158. The oral character of Mark's narrative has since been strongly emphasized by T. P. Haverly, Oral Traditional Literature and the Composition ofMark's Gospel (Edinburgh PhD, 1983); and especially by J. Dewey, 'Oral Methods of Structuring Narrative in Mark', Interpretation 43 (1989) 32-44; also 'The Gospel of Mark as an Oral-Aural Event; Implications for Interpretation', in E. S. Malbon and E. V. McKnight, eds., The New Literary Criticism and the New Testament (JNSTS 109; Sheffield: Sheffield Academic, 1994) 145-63. Note also Lord's earlier evaluation of 'The Gospels as Oral Traditional Literature' (Walker, Relationships 58-84 [particularly 79-80, 82], 90-91). The conclusion of the Symposium on Jesus and the Oral Gospel Tradition (ed. Wansbrough) can cut both ways: 'We have been unable to deduce or derive any marks which distinguish clearly between an oral and a written transmission process. Each can show a similar degree of fixity and variability' (12). Strecker rightly emphasises the continuity in transmission of the tradition from oral to written ('Schriftlichkeit' 164-65). Cf Schröter, Erinnerung 55, 60.
159. Kelber, Oral 91-96, 130-31, 184-85 (quotations from 95, 98, 131). Compare and contrast the more balanced judgment of G. N. Stanton, 'Form Criticism Revisited', in M. Hooker and C. Hickling, eds., What about the New Testament?, C. Evans FS (London: SCM, 1975) 13-27: There is no reason to doubt that it was not the writing of Mark's gospel, but the later slow acceptance of Mark as a fixed and authoritative text which led to the death of oral traditions about Jesus' (20). Kelber subsequently shows himself more dubious regarding what he calls 'the great divide thesis, which pits oral tradition vis-ä-vis gospel text' ('Modalities of Communication, Cognition and Physiology of Perception: Orality, Rhetoric, Scribality', Semeia 65  194-215 [here 195]).
160. See, e.g., 0. Andersen, 'Oral Tradition', in Wansbrough, ed., Jesus 17-58 (here 43-53).
At the same time, it is true that only with a written text can we begin to speak of an editing process, such as Bultmann envisaged; prior to that, in repeated oral performances the dynamics are different, more of the order of 'theme and variations' than of Gerhardsson's 'memorization'.161 This is why talk of 'sources', appropriate in considering the origin of a written text, can be inappropriate with oral tradition. It is also why, I may add, even talk of 'oral transmission' can mislead such discussions, since it envisages oral performance as intended primarily to transmit (transfer) rather than, say, to celebrate tradition.162
However, Kelber pushes on to argue that Mark's textualizing of the tradition amounts to an 'indictment of oral process and authorities', an 'emancipation from oral norms', an objection to 'the oral metaphysics of presence'. Thus Mark repudiates the first disciples, Jesus' family, and ongoing prophetic activity as oral authorities to be discredited; the first disciples are 'effectively eliminated as apostolic representatives of the risen Lord'.163 Kelber calls in Paul as apostle of orality and sets him over against Mark's Gospel as written text, with the classic gospel/law antithesis reworked as an antithesis between oral gospel and written law, spirit and (written) letter, 'under the law' as under textuality.164 In all this a different Christology is at stake: the Passion narrative as a literary phenomenon implies a distanciation from an oral Christology; Q, with its 'fundamentally oral disposition' and inclusion of prophetic utterances, maintains the living voice of Jesus, whereas Mark elevates 'the earthly Jesus at the price of silencing the living Lord' by 'relegating all sayings to the former while silencing the voice of the latter'.165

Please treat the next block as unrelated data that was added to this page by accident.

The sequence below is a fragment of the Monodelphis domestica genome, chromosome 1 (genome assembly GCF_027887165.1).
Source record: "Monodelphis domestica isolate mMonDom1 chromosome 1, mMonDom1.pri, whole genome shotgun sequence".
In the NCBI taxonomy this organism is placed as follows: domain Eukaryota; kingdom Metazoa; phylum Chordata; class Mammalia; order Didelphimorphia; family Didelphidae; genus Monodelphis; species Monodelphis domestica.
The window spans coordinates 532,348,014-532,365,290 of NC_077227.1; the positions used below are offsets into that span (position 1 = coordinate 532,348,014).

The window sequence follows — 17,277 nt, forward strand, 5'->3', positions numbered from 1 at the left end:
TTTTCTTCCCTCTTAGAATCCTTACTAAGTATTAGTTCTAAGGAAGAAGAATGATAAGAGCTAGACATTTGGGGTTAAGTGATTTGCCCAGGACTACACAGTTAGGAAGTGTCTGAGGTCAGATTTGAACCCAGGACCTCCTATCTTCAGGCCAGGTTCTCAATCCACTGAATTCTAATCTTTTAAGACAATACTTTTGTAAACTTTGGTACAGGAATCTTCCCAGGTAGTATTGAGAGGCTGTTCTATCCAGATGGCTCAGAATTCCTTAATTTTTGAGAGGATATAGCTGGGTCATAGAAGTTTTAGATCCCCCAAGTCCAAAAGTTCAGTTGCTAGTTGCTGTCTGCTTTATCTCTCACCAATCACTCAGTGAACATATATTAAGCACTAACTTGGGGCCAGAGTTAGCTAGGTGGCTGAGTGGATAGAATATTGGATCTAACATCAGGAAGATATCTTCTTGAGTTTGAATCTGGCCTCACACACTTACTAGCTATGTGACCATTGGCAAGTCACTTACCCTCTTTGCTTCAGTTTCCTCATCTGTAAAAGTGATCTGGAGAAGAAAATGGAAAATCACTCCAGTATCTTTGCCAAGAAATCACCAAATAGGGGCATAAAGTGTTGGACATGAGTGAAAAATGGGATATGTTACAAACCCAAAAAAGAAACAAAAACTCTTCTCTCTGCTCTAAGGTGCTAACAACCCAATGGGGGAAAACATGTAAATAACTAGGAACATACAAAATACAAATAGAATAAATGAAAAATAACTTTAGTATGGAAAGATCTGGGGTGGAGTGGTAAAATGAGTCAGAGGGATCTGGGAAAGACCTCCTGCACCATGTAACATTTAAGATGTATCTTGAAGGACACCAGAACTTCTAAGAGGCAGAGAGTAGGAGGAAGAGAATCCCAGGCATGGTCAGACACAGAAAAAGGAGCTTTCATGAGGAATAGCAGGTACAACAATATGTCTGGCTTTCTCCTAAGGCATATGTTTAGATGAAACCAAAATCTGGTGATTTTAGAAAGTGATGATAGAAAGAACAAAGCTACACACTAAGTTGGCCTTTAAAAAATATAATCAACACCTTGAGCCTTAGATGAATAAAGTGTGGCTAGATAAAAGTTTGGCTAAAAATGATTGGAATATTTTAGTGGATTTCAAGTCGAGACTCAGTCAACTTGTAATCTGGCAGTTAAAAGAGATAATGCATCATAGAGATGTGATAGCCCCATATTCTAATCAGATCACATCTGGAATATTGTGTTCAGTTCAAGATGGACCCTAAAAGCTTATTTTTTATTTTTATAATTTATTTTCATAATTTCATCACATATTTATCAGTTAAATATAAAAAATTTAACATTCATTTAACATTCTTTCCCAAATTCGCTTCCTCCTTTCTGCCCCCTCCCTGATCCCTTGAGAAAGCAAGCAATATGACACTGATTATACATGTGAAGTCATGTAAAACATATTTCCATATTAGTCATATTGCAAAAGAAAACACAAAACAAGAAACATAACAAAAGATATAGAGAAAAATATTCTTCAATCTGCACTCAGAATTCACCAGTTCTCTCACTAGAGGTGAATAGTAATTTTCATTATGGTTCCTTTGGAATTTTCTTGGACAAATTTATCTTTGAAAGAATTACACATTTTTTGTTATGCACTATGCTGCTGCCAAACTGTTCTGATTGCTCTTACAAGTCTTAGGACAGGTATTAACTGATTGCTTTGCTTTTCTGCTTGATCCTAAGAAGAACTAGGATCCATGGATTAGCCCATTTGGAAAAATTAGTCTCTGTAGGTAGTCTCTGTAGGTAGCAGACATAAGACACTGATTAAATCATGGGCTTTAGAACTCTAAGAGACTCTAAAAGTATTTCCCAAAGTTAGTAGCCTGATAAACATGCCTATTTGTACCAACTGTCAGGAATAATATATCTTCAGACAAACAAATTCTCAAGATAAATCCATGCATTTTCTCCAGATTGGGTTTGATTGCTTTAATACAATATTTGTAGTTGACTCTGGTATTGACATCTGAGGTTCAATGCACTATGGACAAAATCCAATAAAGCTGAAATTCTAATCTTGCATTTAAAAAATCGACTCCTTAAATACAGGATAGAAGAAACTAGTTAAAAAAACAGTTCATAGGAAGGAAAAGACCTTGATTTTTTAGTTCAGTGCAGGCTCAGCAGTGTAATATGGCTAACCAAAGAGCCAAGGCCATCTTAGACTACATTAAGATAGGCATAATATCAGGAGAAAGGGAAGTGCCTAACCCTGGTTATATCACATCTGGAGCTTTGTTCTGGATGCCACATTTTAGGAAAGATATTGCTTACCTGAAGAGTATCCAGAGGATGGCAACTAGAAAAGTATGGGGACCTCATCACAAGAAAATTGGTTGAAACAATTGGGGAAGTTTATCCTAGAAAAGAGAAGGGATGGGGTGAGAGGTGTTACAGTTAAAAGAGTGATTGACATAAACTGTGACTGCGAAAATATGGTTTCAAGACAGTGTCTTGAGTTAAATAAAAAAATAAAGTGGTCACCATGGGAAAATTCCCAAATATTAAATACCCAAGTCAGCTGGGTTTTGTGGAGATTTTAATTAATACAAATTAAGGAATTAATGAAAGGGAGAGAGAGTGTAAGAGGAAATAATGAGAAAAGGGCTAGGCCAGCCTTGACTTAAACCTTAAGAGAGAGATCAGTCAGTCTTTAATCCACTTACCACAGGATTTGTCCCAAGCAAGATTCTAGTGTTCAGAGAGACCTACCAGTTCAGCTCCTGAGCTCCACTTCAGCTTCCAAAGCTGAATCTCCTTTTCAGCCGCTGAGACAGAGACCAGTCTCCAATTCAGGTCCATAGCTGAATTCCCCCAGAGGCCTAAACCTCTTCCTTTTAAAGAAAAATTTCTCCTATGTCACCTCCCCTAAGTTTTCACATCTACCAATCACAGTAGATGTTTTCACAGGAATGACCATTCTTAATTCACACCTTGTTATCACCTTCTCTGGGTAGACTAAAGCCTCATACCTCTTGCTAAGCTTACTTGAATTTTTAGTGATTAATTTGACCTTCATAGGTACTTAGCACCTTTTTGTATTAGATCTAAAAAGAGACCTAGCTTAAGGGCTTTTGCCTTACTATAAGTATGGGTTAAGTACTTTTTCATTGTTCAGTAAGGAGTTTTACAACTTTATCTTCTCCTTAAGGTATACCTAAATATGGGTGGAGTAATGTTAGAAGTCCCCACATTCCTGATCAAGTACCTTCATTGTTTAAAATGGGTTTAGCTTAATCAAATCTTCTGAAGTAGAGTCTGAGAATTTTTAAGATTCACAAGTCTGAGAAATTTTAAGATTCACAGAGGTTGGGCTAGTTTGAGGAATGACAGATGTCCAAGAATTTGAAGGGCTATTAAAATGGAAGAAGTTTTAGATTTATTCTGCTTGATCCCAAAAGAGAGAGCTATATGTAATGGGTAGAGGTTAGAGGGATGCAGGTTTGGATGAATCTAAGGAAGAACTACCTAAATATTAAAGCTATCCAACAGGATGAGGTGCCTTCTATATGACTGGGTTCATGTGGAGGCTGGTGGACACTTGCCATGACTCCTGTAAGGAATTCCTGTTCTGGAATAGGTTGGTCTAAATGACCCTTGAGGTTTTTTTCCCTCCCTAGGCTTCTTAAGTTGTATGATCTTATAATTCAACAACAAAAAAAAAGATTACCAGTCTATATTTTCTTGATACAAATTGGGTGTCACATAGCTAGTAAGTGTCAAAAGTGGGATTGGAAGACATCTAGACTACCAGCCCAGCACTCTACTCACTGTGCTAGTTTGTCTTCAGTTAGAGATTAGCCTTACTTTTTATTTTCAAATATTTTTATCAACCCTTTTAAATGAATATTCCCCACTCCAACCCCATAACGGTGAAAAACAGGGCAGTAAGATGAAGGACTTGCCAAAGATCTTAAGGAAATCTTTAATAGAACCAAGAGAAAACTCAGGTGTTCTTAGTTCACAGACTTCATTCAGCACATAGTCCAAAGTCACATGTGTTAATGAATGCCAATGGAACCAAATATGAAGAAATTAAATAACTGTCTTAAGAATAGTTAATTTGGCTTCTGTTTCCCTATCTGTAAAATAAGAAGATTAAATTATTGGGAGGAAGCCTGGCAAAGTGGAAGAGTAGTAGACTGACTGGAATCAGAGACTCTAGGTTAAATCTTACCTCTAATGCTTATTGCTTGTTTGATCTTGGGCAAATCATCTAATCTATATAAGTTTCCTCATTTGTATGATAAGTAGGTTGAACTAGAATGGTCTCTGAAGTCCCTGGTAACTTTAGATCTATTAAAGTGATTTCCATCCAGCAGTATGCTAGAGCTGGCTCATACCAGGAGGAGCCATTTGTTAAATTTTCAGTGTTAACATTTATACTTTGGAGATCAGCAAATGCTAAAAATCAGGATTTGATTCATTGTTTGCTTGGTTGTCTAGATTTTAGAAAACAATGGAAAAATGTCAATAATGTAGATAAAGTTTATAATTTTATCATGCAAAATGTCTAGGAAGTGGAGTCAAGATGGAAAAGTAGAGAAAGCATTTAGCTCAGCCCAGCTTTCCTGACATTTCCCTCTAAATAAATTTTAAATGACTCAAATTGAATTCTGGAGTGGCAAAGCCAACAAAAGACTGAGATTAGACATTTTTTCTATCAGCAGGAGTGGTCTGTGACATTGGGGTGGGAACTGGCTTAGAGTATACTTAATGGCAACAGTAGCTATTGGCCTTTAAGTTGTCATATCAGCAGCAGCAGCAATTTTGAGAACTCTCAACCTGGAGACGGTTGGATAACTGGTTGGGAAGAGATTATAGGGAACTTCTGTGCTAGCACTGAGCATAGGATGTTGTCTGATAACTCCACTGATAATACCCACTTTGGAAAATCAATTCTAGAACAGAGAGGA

Here is a thesis too quickly gone to seed. To find Paul as apostle of orality lumped with Q is a refreshing change. But Paul himself would almost certainly have been baffled by the thrust of such an argument. As one who vividly recalls his preaching in his letters (e.g. Gal. 3.1) and who both preached the kerygma of the first witnesses (1 Cor. and depended on the
Spirit's inspiration for the effect of his preaching of the crucified Christ (1 Cor.
161. The more serious danger in writing down a tradition, as Lord observed, is 'when the singer believes that they [the written versions] are the way in which the song should be presented' (Singer 79).
162. For this reason I often use the inelegant verbal noun formation 'traditioning' to indicate a process of which 'transmission' per se may be only a part.
163. Kelber, Oral 96-105, 129 (quotations from 98, 99-100, 129).
165. Kelber, Oral 185-99, 199-207 (quotations from 201, 207). In the 'Introduction' to the republication of his Oral (Indiana University, 1996), Kelber concedes some ground to his critics: he forced 'the polarity of orality versus textuality' (xxi); he has become more aware of 'composition in dictation' and 'cultural memory', essentially oral processes (xxii-xxiii). But he still maintains 'Mark's polemic against the disciples ... as an estrangement from the standard-bearers of oral tradition' (xxv).
2.4-5), Paul would certainly not have recognized such distinctions.166 Kelber forgets not only the continuity between oral and first writing (as initially written orality), which he had earlier acknowledged, but he ignores the points made above, that in an age of high illiteracy documents were written to be heard and that a reading can also be likened to a performance. In claiming that, in contrast to Mark's Gospel, 'Q effects a direct address to present hearers',167 he ignores the fact that Q is generally regarded as a written source (above §7.4). He also forgets the living character of tradition, that written as well as oral tradition can effect a re-presentation (making present again) of ancient teaching and events,168 particularly in liturgy, as in Paul's recollection of Jesus' words in regard to the Lord's Supper (1 Cor. 11.23-26). Regrettably then, once again, the potential significance of recognizing the distinct character of the oral traditioning process in the case of the Jesus tradition has been subverted by another agenda and lost to sight.